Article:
We have an icemaker that makes ice cubes; however, they taste moldy and your hands smell moldy when you finish putting them in a glass. Is there a way to resolve this problem other than getting a new icemaker? We did change the water line once and it helped for a very short time.
If your icemaker is working correctly other than the smell and taste, and that no other sources of water have any issue, then I think that a cleaning process is in order. First, make sure that the water line (which you said you replaced) is copper and not plastic. If it is plastic, be sure to change it over to copper, as the plastic lines could be part of the problem.
Begin the cleaning process by turning off the valve to the icemaker line. This is usually in the basement, and has a small ¼” line running to it. Then remove the icemaker unit from inside the freezer to clean it. Each unit may be slightly different, so I can’t give you exact directions, but you’ll need to remove the plastic tube that comes from the back of the freezer to the top of the icemaker, allowing the water to enter into the ice tray. The icemaker unit usually hangs from two screws, which may need to be loosened slightly to lift the unit out. However, the electrical plug will still be attached, so once the unit is off the screws, unplug the unit from its receptacle. You’ll now have the freedom to take the unit over to the sink.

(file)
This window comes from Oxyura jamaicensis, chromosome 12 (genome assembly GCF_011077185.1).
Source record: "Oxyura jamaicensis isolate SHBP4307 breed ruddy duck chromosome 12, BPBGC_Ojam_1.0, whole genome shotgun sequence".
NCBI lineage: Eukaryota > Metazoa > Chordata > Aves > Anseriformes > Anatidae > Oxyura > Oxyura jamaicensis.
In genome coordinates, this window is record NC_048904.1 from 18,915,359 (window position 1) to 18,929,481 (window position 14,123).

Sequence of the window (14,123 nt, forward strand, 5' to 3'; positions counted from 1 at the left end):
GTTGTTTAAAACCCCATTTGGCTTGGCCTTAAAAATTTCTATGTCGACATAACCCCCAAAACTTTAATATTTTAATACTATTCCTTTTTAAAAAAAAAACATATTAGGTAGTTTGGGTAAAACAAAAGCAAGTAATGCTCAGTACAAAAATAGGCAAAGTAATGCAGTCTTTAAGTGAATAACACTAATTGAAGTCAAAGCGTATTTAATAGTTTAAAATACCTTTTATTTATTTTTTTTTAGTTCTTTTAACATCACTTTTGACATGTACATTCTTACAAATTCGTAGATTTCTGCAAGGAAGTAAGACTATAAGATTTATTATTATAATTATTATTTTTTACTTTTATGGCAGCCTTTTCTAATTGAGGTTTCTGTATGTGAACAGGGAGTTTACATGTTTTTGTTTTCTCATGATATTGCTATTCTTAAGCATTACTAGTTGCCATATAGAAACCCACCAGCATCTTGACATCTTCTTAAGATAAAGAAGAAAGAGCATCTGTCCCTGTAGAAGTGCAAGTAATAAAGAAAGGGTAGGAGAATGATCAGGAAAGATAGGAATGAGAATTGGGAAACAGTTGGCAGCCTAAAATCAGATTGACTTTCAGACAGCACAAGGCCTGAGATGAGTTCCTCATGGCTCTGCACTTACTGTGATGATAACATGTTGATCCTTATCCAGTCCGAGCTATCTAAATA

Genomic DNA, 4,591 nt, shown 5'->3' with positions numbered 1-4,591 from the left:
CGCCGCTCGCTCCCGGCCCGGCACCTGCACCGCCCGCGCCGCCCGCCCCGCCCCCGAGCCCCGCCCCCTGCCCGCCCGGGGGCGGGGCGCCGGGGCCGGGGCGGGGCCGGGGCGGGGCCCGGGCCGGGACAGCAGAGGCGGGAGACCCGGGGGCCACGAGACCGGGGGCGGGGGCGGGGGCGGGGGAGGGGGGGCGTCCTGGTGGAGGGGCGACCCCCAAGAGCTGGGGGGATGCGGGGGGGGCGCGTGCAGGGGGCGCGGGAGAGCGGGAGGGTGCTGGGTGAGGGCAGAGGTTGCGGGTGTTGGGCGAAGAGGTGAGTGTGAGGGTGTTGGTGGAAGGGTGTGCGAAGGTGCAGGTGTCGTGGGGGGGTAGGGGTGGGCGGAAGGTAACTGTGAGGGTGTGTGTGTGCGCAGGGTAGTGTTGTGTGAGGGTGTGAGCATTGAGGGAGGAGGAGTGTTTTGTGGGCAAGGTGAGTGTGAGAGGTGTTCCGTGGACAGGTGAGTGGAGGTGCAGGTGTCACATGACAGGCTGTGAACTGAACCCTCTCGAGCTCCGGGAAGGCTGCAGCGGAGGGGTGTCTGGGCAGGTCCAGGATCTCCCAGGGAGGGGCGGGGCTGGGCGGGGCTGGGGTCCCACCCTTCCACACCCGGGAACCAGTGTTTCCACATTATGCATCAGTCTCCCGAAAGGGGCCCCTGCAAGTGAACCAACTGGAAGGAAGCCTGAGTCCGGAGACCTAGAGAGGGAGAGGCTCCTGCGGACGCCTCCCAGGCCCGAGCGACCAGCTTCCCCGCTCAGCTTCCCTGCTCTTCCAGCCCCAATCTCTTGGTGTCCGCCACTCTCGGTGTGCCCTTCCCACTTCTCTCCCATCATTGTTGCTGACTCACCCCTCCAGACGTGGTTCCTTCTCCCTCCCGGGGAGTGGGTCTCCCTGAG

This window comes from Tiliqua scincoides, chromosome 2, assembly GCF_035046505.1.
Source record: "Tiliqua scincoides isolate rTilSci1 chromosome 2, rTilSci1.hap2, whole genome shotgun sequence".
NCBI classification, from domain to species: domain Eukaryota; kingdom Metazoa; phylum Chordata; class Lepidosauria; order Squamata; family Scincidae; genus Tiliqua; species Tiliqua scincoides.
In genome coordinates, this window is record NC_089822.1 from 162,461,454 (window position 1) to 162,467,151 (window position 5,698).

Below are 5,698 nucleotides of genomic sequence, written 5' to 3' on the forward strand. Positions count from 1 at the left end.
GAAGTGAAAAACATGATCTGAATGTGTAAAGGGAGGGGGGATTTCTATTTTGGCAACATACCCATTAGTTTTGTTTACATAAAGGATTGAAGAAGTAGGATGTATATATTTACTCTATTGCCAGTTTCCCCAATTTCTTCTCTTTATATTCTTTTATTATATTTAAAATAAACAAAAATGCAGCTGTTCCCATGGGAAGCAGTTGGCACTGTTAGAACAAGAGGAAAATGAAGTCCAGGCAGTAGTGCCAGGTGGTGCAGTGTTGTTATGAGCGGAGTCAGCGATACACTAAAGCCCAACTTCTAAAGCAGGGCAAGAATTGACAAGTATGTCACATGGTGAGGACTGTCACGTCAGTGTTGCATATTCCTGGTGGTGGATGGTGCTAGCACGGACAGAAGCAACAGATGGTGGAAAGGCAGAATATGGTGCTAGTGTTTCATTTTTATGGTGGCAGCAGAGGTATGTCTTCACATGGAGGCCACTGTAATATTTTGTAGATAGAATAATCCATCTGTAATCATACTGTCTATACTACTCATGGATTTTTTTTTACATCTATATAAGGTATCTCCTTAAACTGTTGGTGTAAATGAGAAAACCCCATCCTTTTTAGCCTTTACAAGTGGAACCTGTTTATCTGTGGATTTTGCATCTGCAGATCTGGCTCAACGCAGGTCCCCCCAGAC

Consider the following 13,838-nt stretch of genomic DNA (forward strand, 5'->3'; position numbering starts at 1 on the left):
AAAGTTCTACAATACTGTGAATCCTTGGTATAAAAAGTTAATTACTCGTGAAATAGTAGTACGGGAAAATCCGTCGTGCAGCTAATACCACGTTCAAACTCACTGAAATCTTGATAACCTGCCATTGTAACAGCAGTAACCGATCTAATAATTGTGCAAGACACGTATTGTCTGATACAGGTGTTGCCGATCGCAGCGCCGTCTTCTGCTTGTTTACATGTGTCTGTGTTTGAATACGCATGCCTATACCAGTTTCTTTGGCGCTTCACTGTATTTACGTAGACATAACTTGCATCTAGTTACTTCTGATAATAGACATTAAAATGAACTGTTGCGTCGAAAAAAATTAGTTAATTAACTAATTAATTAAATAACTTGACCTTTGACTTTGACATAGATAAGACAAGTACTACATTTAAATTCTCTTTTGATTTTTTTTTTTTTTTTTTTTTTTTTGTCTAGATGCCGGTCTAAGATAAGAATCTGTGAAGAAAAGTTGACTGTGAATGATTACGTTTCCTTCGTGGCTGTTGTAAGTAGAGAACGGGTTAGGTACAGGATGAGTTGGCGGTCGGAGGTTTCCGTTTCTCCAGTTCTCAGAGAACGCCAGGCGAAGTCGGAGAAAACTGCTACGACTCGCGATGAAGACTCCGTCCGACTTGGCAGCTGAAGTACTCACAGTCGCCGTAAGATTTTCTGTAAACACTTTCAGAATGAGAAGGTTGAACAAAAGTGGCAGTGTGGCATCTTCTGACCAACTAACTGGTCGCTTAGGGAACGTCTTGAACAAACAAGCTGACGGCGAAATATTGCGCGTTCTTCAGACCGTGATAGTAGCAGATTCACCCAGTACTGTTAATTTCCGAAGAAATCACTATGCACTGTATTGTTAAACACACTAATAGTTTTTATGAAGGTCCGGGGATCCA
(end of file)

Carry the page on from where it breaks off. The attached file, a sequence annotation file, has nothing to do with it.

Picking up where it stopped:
The icemaker unit has a motor inside of it, so do not immerse the unit in water. Instead, I would suggest as thorough of a cleaning that you can, without dipping the unit in water. A bleach solution might be a good idea, using a sponge to clean. Afterwards, be sure to rinse the unit as thoroughly as you cleaned it, and then let it dry completely before reinstalling the unit.
My next suggestion is to consider purchasing and adding a water filter to the ice maker line. The larger hardware stores carry these for about $15 – 20, with all of the parts needed to add the filter to an existing line. The filters last for about 6 months. Replacement filters cost slightly less, and take even less time to install. In reading reviews on these filters, I think this will solve your problems.
After the cleaning and adding of the filter, carefully move the refrigerator back into place, being sure not to pinch the copper water line. Once your icemaker starts making ice, I would suggest that you throw away the first batch or two of ice, in case there were any cleaning agents left inside the icemaker.